21. 21. Building Blocks to Your Profile§  Complete your profile! Photo, logo, websites, Twitter handles, RSS feed etc.§  Add keywords within specialty section. Under which words do you want to be found?§  Give recommendations to get recommendations (Hint: recommend your customers!)§  Invite others in. Triangulate with alumni, former coworkers, and let LinkedIn do the work.§  Join and engage in Groups.
  22. 22. Settings
  23. 23. Follow Your Customers
  24. 24. Find Your Groups
  25. 25. The Power Of Groups
  26. 26. Engage in Groups
  27. 27. You can watch, and stalk…
  28. 28. Friendly Facebook: Listen and Learn
  29. 29. Engage and Triangulate
  30. 30. Build YOUR Page for Engagement
  31. 31. Best Practices§  Content matters! Keep it relevant, informative, non-salesy, and max 1-2 posts a day.§  Share blog posts if you have a blog.§  Share relevant articles you find your audience would enjoy.
  32. 32. Twitter Terms§  Twitter is a microblog, each post limited to 140 characters.§  Twitter handle: your personalized id (@secafdc)§  Hashtag: a “topic” identifier that is searchable on Twitter to monitor trending topics (#secaf)§  List: a subsection of those you follow by your own defined category (HootSuite, TwitChimp)§  Retweet: sharing someone else’s tweet on your Twitter handle. Show the love!
  33. 33. Twitter Engagement Best Practices§  Follow your customers, their agencies, your partners.§  Set up one tweet a day at the beginning of the week with articles, news, etc. your audience would find valuable.§  Use a tool like or TweetDeck to monitor your own company, as well as your customers’ key tweets.§  Retweet your customers’ news with your own commentary.
  34. 34. Other Tools To Consider…§  Flickr: Strong indexing in search engines and passes links and page rank.§  YouTube: Good for building links back to your site because the videos rank very well.§  Digg: Indexes your stories quickly (popular or not). Popular ones attract bloggers.§  StumbleUpon: Large user base; many people can find stories and link to them.§  Tumblr: high potential from a link-building perspective. Sites rank well in the search engines.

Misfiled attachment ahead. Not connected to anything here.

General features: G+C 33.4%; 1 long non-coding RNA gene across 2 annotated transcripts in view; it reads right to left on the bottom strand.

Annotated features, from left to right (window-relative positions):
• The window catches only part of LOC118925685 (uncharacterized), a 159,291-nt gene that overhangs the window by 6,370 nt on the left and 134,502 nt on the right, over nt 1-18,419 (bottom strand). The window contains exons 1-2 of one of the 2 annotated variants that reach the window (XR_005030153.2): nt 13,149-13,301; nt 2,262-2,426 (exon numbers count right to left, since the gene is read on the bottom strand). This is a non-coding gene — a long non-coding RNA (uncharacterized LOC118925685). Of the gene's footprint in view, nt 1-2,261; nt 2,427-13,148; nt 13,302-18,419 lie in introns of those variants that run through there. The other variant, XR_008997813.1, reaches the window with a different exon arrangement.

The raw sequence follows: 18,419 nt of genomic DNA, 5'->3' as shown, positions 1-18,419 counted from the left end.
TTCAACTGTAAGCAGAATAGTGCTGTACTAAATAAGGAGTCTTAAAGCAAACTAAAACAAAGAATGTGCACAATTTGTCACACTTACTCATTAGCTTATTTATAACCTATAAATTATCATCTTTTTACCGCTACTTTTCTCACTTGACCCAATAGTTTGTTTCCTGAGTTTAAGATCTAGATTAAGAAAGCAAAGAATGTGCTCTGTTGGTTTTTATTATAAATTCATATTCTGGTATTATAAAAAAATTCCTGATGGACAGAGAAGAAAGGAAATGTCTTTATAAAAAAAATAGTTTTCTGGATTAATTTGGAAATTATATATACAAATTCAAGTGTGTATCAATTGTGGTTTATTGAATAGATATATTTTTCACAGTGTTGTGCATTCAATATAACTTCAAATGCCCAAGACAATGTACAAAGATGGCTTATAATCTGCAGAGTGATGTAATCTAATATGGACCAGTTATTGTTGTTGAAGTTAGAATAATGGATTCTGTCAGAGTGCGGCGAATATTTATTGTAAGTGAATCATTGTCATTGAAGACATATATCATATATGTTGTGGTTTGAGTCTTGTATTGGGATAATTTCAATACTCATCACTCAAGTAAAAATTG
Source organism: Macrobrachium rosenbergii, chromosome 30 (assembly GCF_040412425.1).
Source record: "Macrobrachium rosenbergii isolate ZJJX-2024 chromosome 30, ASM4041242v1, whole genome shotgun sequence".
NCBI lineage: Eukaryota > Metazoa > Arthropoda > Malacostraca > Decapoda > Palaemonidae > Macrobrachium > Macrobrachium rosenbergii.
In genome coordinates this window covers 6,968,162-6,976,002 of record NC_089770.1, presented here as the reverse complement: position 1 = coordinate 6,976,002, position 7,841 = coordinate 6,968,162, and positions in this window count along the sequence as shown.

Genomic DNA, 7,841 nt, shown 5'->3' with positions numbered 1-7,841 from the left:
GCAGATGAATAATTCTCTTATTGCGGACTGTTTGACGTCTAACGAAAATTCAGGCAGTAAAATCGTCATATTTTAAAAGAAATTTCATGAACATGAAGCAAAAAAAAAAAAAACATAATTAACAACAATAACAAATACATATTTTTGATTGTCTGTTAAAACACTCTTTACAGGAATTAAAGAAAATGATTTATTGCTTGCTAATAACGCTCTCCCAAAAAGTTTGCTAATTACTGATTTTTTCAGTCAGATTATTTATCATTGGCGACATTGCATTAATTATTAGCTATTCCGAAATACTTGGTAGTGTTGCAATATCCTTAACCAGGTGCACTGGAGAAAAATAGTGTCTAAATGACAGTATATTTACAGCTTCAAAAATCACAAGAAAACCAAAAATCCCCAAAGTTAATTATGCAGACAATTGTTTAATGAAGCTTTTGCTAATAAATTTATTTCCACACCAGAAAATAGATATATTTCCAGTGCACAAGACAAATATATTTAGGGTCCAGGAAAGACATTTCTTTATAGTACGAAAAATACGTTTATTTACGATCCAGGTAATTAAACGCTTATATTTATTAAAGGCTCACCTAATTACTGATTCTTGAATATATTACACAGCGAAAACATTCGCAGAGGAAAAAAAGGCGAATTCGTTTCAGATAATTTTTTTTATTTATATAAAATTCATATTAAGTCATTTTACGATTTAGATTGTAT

35. 35. Don’t Try to Boil the Ocean
  36. 36. Engage with GovernmentListen Create Engage What does your Create content for Write once, use 5X! customer read and your expertise vis-à- Work to make it two- what do they say? vis customer needs way for high impact Address customer Build plan/create What does your objections with strong channels for reaching customer need? messaging your targetWhat is the one thing White papers, articles, Engage customers,you provide that they speeches, videos, partners to speak on want the most? blogs, releases your behalf
  37. 37. Desired Results From a Social Media Effort§  Google searches for your solution produce your name.§  3-5 pieces of content on your specialized skill or solution.§  Awards honor you around your best practices.§  Conferences seek you out for speaking engagements.§  You have bylined articles in influential publications.§  You are an influencer: the ecosystem follows your lead.§  You are seen as an expert, and thus, business comes your way.
  38. 38. Step-by-Step Social Media Outreach 1.  Create your top 2-3 agency targets 2.  Understand their mandate/agency objective 3.  Understand the channels they use to learn about you 4.  Know what they read, where they “live” 5.  Engage with them on social media platforms 6.  Build your content plan to engage the buyers 7.  The government is made up of…social people!When your prospect is ready to buy, make sure youare everywhere they look!
  39. 39. HELP!!!§  Shoutlet – Social media marketing communications platform.§  Sprout Social – Social media dashboard, monitoring, workflow, influencer and contact management.§  Sendible – Social media marketing platform.§  HootSuite - Social media dashboard for managing social content and engagement on multiple networks with team workflow.§  Seesmic – Manage social marketing activity on Twitter, Facebook, FourSquare, Google Buzz and LinkedIn.
  40. 40. Elizabeth SheaSpeakerBox Communications 703-287-7810 Twitter: @speakerbox @eliz2shea